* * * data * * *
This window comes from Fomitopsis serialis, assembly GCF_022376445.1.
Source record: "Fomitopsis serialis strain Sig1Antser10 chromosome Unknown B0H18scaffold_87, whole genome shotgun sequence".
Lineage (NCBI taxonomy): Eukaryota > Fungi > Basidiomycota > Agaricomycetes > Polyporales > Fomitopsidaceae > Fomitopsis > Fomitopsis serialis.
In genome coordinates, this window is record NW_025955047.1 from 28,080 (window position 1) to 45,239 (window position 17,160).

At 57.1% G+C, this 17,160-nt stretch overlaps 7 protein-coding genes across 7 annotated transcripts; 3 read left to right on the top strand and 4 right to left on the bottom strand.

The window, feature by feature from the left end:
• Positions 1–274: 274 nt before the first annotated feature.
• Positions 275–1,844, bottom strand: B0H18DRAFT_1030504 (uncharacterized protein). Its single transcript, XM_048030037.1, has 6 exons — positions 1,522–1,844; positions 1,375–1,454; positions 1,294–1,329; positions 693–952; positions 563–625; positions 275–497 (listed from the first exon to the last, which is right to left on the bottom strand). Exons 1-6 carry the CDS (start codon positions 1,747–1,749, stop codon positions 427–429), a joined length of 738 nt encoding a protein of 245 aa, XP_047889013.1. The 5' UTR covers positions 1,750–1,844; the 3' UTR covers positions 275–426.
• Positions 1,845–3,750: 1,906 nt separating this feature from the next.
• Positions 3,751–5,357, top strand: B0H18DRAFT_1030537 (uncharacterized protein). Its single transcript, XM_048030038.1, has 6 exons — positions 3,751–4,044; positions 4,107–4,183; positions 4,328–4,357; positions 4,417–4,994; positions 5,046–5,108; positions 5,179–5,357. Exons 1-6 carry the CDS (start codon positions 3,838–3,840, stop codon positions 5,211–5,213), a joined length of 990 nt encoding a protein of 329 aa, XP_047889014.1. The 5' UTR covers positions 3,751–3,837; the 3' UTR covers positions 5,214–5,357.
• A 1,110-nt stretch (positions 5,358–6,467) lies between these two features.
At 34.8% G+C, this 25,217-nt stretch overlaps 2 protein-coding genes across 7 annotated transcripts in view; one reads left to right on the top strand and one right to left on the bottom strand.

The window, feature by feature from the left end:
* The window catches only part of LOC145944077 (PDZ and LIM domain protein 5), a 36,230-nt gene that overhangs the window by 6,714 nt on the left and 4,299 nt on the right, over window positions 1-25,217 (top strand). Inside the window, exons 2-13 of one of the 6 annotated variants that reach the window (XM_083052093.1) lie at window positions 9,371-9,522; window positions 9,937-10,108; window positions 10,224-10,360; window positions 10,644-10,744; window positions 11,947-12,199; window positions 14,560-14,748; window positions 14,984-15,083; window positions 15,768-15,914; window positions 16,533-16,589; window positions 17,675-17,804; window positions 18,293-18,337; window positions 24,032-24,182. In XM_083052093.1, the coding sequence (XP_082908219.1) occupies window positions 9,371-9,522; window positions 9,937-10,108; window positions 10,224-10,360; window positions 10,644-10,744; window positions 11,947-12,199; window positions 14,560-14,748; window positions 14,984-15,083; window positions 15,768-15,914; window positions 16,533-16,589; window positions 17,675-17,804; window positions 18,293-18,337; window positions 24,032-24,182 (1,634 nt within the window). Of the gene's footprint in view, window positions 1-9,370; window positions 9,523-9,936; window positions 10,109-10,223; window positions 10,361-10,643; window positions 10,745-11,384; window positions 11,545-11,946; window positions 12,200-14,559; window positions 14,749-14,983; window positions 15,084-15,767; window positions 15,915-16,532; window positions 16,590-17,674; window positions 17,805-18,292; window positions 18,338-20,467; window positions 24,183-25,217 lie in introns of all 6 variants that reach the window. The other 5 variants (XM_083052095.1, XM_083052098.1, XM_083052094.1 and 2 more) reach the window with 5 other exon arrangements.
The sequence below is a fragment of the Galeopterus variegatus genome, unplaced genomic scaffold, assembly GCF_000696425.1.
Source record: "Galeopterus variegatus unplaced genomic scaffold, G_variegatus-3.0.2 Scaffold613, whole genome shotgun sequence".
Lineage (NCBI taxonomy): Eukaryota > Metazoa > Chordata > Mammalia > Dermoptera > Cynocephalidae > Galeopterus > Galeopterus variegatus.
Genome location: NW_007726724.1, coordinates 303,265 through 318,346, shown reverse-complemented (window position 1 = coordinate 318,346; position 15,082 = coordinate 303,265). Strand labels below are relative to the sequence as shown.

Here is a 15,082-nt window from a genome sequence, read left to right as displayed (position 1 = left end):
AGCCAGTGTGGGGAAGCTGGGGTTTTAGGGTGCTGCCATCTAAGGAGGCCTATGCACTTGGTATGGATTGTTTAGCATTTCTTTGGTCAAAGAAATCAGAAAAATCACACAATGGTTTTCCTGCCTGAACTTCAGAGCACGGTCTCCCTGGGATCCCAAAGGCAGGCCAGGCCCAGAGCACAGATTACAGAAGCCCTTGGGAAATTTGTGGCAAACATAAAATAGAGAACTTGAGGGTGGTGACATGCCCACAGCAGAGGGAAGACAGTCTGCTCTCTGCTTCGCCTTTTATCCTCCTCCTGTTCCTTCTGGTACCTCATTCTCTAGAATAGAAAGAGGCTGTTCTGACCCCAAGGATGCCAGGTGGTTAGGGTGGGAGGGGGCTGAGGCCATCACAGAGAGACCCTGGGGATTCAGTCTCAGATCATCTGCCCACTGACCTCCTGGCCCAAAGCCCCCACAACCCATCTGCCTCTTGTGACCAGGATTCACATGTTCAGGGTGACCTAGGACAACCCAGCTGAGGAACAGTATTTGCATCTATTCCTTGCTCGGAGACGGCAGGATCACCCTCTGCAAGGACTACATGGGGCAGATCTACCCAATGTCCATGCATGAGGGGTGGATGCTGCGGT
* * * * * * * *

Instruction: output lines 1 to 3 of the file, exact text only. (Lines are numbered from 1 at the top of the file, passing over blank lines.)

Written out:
This window comes from Fomitopsis serialis, assembly GCF_022376445.1.
Source record: "Fomitopsis serialis strain Sig1Antser10 chromosome Unknown B0H18scaffold_87, whole genome shotgun sequence".
Lineage (NCBI taxonomy): Eukaryota > Fungi > Basidiomycota > Agaricomycetes > Polyporales > Fomitopsidaceae > Fomitopsis > Fomitopsis serialis.